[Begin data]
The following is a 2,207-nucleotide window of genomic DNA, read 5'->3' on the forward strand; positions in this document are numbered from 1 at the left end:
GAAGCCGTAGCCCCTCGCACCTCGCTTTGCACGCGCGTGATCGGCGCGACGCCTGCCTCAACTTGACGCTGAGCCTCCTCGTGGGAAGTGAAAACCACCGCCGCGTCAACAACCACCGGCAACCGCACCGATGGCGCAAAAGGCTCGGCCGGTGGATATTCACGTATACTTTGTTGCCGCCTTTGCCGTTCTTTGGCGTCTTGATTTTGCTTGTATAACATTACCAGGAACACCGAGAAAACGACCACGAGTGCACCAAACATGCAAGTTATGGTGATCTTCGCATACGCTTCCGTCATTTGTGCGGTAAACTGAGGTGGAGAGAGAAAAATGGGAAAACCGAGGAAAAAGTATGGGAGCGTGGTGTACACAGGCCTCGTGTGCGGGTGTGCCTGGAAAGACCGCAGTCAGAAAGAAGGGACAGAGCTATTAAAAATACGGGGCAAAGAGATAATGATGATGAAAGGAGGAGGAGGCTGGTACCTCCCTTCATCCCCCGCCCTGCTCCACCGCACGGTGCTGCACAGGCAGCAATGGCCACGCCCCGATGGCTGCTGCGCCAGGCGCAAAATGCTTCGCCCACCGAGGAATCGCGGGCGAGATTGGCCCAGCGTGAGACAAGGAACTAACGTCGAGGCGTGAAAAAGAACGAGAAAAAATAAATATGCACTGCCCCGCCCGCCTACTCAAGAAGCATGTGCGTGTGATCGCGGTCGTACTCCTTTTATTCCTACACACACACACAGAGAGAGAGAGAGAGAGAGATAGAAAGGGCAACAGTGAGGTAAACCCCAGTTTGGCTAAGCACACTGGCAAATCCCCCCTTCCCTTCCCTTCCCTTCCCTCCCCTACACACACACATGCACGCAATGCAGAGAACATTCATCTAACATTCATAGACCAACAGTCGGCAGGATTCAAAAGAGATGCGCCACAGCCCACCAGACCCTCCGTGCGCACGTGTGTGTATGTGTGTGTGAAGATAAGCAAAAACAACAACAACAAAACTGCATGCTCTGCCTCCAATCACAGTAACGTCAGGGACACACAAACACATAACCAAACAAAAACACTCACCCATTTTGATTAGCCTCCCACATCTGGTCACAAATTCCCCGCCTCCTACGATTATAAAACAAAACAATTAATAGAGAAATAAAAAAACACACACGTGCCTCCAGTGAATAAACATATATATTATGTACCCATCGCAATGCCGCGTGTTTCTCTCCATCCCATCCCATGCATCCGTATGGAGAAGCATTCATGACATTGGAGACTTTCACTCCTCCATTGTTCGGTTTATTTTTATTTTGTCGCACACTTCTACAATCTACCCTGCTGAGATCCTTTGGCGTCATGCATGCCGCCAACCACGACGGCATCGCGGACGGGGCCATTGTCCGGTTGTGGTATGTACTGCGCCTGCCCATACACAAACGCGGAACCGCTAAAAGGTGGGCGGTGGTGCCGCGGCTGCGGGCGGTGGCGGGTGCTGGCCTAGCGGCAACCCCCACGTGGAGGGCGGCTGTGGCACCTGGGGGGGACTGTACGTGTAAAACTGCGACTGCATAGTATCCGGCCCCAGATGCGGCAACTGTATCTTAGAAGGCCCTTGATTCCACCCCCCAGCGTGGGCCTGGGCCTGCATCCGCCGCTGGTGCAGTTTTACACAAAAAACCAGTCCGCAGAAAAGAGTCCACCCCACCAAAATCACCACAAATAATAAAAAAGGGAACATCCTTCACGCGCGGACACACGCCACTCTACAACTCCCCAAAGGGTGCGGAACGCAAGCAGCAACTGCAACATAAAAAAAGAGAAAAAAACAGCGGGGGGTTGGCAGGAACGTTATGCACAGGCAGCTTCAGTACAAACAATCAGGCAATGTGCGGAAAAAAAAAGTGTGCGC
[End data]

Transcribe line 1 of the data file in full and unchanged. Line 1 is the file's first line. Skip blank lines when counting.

The following is a 2,207-nucleotide window of genomic DNA, read 5'->3' on the forward strand; positions in this document are numbered from 1 at the left end: